They came of age during the last recession, many with a lot of college debt, and then—COVID.
COVID is hitting millennials hard, with younger ones not as established in their careers so their jobs are more vulnerable, and older ones with more financial responsibility—while at the same time they’re having job security issues, and they’re taking care of kids and working at home with kids at home.
So of course it’s understandable that stress is high for millennials due to COVID, and they’re going to need a lot of help.
But what we also see is that millennials are engaged in their finances.
In our study among stock plan participants, we see that they may rely more heavily on company stock as part of their portfolio and assets. So they’re going to need extra help understanding how to manage this, how to manage their equity compensation, and how to diversify, and how to plan.
And we see that in other research as well, too.
AMY: You mention "plan"—let's go back to long-term planning for a second. The study also indicates that 5 in 10 (or 50%) of participants, overall, use or intend to use their equity comp as a means to supplement their retirement savings.
Now, most millennials are just starting to think about retirement as a reality—but as a card-carrying member of Gen X, retirement has been top-of-mind for a while over here.
What does it mean if 50% of participants are using their stock awards to support their retirement? Are we all grown up now? Are participants embracing long-term planning here?
LILAH: Yeah, it’s a really great question, and you raise a good point. You know, this really goes back to that idea that we seem to be at an inflection point right now in terms of how people are engaging with their finances.
They are engaged—and I’d say that in the 25 years that I’ve been doing this research on people’s attitudes toward money, they are more engaged than I’ve ever seen before.
And, we see that show up in different ways.
One example is we know people are spending less and saving more on average right now.
Those people who have the income, who have the abilility to save—they are. And we see that people are looking for ways to make the most of their money, and to make it work for them.
This includes their retirement accounts and their equity compensation programs.
So, we are seeing that people are increasing their contributions as well as rebalancing their accounts.
One finding this relates to is that about 1 in 5 people anticipate delaying their retirement, so the increased contributions are a way to help address that.
AMY: So, if 1 in 5 (or 20%) of participants are delaying retirement and staying in the workforce longer, they likely continue to earn more equity awards, which contributes even more to that retirement fund.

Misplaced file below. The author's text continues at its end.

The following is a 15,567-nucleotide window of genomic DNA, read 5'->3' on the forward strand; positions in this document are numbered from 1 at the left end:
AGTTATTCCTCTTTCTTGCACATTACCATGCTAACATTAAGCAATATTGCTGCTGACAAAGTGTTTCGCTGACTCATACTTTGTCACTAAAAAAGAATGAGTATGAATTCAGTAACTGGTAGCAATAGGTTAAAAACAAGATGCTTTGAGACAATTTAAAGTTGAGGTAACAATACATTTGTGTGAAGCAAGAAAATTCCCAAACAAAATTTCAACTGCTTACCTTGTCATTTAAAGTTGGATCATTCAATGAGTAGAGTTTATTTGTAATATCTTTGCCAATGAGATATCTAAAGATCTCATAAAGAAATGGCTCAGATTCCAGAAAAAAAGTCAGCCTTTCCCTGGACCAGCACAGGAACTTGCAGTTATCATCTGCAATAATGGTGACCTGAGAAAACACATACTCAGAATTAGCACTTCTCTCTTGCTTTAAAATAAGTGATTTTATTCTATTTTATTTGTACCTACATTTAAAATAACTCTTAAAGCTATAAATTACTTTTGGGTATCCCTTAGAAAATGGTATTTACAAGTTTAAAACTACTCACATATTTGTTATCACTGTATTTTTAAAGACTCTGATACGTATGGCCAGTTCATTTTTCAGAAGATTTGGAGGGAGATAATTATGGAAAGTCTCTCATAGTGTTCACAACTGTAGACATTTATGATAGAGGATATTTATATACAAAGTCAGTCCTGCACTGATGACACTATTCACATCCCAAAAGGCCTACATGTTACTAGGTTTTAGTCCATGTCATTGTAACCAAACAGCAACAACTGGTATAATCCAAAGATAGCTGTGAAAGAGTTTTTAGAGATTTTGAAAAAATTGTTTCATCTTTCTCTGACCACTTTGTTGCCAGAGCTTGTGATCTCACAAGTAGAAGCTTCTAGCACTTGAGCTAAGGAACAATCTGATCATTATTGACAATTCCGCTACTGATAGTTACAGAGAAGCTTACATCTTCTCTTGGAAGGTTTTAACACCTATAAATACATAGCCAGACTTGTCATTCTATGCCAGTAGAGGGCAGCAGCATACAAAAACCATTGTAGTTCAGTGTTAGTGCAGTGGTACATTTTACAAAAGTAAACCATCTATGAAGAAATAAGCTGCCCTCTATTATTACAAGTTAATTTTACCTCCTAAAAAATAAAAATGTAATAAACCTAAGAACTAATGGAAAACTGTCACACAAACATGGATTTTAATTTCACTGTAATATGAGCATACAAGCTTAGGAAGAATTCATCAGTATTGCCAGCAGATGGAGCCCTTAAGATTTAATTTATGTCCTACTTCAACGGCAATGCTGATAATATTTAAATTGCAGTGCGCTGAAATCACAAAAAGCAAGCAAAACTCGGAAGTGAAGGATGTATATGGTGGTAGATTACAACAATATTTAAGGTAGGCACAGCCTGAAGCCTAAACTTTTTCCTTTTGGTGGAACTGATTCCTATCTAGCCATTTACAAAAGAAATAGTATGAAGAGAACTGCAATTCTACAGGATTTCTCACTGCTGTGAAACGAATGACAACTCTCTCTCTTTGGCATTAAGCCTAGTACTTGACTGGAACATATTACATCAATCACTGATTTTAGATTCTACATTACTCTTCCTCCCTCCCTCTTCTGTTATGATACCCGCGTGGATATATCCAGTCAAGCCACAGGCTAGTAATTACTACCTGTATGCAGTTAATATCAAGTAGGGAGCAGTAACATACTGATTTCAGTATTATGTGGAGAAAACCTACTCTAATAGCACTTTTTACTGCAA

Lilah, you’ve really helped us to unpack what’s happening in the hearts and minds of participants today—so let’s see if we can sum it up.
First, thanks to COVID, more than half of participants prefer to stay with their existing employer, which allows them to gain more benefit from their stock awards and also reduce some uncertainty of a new job. But that also makes it harder for new employers to lure them away in the long run.
Participants face anxiety about making decisions on how to make the most of their equity awards across all ages, and they are looking to their employers to provide opportunities to them to get help and guidance, to alleviate that stress. And that’s especially true for the millennial generation—who we love—and who has unfortunately suffered more than their fair share of financial setbacks.
Lastly, more and more participants are engaging in long-term financial planning and subsequently using their stock awards to help them save for retirement.
So, let’s bring it home with some suggestions—what can participants and their employers do to make the best financial decisions in terms of long-term equity awards?
LILAH: So, I wanna take that from two angles. One is, if you’re an employee or a stock plan participant, what should you do—and the other is if you’re an employer.
If you’re an employee—first of all, you want to understand your choices so you can make informed decisions. Second, you can seek help from your employer. And third, understand where your equity compensation fits in your total financial picture.
And then, if you’re an employer—first of all, your participants are seeking help from you. Second, help employees understand their financial picture and where equity compensation fits. And then, finally, as an employer, you can offer greater access to financial advice and planning tools to all of your employees, so those employees who are on that full spectrum of financial needs—not just the executive team.
AMY: That’s fantastic advice, Lilah. You know, after 17+ years of serving clients at Charles Schwab, I can attest to the importance of planning and the peace of mind it can offer when tailored to your specific needs.
I mean, let’s be honest—financial planning doesn’t sound like a barrel of laughs. But you said it, Lilah—knowledge is power. And having a clear sense of where you are, what you need to plan for, and steps on how to actually get there is such a relief, I’ve seen it time and time again, that life just becomes a whole lot more fun when you aren’t stressed about your finances.
A financial plan is simply information that helps you make better decisions. Word to the wise—you are the decision maker.
Lilah, your insights have been terrific. Thank you so much for being here to unpack equity today.
LILAH: Thank you so much, Amy. It was great to be here.
AMY: And thanks to all of our listeners for being on this journey with us.
In our next episode, we’ll explore the ever-shifting sands of the international investing landscape with the one and only Kate Gory, Vice President of Global Investing here at Charles Schwab.
From Brexit to China SAFE, Kate will help us unpack how to navigate the biggest hurdles when granting shares to international employees.
Until then, thanks for joining Equity Unpacked, and safe travels.
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For important disclosures see the show notes, or visit Schwab.com/EquityUnpacked.